Free movement of capital inapplicable in case German company being fully owned by Japanese company

In a most recent decision, the Regional Tax Court of Düsseldorf dismissed the claim of a Japanese corporation for a refund of withholding tax on the grounds that the case was within the scope of the EU principles for freedom of establishment which the plaintiff, being a resident of a third country, could not invoke.

The receipt of dividends by the plaintiff, who has a decisive influence on the decisions of the distributing German company, falls exclusively within the scope of the freedom of establishment (Art. 49 TFEU), which does not apply in relation to third (non-EU/EEA) countries.

The plaintiff is a Japanese corporation and received dividends in 2009 through 2011 from its German subsidiary, in which it held a 100% stake. In accordance with the German/Japanese double tax agreement, a German withholding tax of 15% was withheld from the dividends. The plaintiff applied for a refund of the withholding tax, claiming that a German corporation in a comparable purely domestic situation would have been entitled to the exemption of dividends from corporate income tax and full credit of the withholding tax. Since the German authorities rejected the application, the plaintiff brought the case before the Regional Tax Court. The latter dismissed the action as being unfounded.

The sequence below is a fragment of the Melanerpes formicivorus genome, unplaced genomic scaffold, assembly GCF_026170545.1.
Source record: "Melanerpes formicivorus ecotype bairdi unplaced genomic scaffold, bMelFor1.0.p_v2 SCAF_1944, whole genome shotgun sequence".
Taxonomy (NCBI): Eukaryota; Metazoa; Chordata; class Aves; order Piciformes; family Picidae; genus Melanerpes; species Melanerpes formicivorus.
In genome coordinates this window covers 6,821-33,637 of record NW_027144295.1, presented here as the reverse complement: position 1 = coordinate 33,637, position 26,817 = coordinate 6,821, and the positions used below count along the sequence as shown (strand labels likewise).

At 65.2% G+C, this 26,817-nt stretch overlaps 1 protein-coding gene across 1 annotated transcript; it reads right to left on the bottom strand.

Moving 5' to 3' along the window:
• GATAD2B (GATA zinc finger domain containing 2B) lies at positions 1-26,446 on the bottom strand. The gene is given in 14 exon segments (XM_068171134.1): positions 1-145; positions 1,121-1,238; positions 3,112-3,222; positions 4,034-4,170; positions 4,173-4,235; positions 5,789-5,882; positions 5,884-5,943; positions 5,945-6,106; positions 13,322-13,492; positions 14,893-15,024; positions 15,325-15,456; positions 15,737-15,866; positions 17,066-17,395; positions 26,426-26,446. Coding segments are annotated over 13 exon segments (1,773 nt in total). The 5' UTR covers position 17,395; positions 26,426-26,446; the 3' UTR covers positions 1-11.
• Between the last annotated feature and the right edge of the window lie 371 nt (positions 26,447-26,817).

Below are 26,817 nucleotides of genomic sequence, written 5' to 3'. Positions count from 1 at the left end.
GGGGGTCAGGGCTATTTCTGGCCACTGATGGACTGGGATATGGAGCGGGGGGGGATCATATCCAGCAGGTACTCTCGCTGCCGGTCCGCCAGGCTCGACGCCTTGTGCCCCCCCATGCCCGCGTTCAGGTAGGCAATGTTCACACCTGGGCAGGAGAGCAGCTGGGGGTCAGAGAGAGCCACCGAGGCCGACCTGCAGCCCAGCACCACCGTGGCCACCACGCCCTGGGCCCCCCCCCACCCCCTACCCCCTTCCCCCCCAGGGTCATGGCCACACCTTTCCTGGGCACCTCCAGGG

According to the Regional Tax Court, the circumstances of the specific case must be considered in a second step, because the case concerns outbound dividends. In a case where a company resident in a third country holds a controlling interest in a company resident in the EU, the market access of the parent company is at stake. However, this market access of a third country company cannot be subject to the same protection under the fundamental freedoms as the market access of a company resident in the EU.

The appeal against this judgment is pending before the Supreme Tax Court (case no. I R 16/22).

Source:

Regional Tax Court of Duesseldorf, decision of 2 March 2022 (7 K 1424/18 KE).

Note: This post contains to a large extent excerpts from an article published in Pwc EU Tax News – March/April 2022 - issue nr. 3. - A download of this issue can be found here.

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